Watching Point 124
From 500 Watching Points by Gilbert Carpenter
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124 — WATCH lest your sense of good be comparative instead of uniform, human rather than divine. Human good seems good only by contrast, thus supporting a sense of evil through the belief in opposites. When one says, “I feel fine,‛ you can hear the unvoiced reason ‚because I am not sick.”
The belief in comparative good, where a statement of health includes a belief in the reality of sickness, is only a step toward the understanding of that good that is all. The error of human or material good so-called is that it sustains a sense of the reality of evil. For this reason it is necessary to watch one’s sense of good, in order to remove as fast as possible the tinge of human sense, that carries with it the belief in the existence of an opposite possibility. The only sense of good that is uniform, all-encompassing, and that knows no opposite, is the divine.
When God saw everything that He had made and, behold, it was very good, — it was very good, not because it was not evil, but because it came forth from the source of all good. The acceptance of good by comparison was what brought the mist that rose up from the earth. From this mist resulted the tree of the knowledge of good and evil.
Unless your sense of good is uniform and not comparative, it perpetuates the belief in the reality of its opposite, which is the very thing you are seeking to eliminate. Mortals declare, “Isn’t it a beautiful day! I feel fine! What a fine man he is! What a happy marriage!” Such statements hide the definite belief in the reality and possibility of the opposite. People living in the tropics who have seen the sun for weeks, and no clouds or rain, do not rhapsodize over the sunshine. They become sick of it.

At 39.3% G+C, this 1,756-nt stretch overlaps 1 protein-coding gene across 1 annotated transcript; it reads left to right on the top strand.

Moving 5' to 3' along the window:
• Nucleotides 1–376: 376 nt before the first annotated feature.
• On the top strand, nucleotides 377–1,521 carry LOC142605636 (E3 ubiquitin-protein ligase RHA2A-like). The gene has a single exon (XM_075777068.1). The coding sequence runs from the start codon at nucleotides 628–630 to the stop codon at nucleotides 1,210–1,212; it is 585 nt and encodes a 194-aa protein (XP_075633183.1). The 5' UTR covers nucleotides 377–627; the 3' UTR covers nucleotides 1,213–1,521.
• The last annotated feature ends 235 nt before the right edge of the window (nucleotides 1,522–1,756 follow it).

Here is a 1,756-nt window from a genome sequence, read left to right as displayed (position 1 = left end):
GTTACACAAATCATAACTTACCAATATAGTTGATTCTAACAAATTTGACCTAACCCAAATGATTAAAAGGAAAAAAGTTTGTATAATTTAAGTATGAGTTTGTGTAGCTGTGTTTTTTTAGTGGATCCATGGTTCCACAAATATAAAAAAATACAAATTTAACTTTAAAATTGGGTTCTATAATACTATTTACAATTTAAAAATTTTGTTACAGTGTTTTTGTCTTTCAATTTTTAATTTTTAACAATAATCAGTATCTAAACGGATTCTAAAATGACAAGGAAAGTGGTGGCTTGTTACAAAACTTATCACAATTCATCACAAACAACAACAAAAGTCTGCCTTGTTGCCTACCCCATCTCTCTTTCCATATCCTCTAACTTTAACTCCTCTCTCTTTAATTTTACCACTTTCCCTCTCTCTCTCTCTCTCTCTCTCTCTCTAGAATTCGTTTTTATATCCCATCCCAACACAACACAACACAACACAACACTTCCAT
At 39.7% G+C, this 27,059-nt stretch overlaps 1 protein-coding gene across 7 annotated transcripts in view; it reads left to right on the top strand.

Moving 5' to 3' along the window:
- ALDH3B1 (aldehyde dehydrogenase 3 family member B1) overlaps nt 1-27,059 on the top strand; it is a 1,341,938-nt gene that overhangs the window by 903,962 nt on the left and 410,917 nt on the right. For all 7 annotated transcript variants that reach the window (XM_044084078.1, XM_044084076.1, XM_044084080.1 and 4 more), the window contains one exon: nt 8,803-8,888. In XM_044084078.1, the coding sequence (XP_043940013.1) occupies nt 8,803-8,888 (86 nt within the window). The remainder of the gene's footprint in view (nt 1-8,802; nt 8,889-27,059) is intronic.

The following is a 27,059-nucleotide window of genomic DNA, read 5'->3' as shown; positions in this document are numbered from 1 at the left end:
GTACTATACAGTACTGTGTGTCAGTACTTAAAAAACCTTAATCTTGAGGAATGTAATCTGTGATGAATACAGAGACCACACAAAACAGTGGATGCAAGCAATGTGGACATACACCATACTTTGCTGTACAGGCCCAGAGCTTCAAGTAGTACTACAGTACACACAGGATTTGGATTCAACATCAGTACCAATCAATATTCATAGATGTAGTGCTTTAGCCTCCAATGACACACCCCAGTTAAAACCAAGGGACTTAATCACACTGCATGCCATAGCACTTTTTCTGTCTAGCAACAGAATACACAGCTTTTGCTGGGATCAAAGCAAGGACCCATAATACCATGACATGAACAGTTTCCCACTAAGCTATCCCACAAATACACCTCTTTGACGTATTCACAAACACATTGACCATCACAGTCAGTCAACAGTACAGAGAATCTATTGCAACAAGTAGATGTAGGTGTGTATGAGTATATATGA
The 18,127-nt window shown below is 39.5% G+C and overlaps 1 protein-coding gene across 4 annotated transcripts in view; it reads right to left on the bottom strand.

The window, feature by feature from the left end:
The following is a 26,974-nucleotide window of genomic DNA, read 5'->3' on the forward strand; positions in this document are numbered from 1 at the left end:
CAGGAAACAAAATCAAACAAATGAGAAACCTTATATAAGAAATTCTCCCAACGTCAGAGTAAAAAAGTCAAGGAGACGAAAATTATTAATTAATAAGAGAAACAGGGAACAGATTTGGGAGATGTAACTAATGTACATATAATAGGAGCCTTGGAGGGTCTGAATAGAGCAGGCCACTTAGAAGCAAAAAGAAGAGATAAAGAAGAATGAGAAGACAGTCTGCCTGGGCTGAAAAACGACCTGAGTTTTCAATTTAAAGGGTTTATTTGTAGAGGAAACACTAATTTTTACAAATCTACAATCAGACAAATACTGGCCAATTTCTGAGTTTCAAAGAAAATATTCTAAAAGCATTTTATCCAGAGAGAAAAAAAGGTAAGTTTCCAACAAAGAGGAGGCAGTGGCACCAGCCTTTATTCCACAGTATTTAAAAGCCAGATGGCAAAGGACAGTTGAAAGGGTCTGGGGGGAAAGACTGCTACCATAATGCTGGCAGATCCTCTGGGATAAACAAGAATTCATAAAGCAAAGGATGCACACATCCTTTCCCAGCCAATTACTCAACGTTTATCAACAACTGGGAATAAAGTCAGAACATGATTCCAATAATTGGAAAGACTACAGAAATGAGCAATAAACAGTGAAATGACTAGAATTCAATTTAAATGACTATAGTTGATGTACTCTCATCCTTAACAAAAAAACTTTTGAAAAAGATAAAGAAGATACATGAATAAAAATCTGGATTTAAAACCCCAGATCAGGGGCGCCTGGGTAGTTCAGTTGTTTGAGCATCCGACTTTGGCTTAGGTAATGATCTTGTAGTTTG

The Master rebuked a man for calling him good (Mark 10). Perhaps he detected that it was a goodness that was in comparison or contrast with men who were not good. Such a conception would be mortal and erroneous, being based on the belief in the possible badness of mortal man.
As long as one’s sense of existence is based on comparison and opposites, he is clinging to the pendulum of mortal belief, which swings between human good and evil, harmony and discord, love and hate, life and death. Such a belief makes a reversal of harmony possible at any time. The scientific consciousness of the reality and everpresence of all good carries no contrast, since it is based on the recognition that God is All, and that everything He created is Godlike and hence perfect.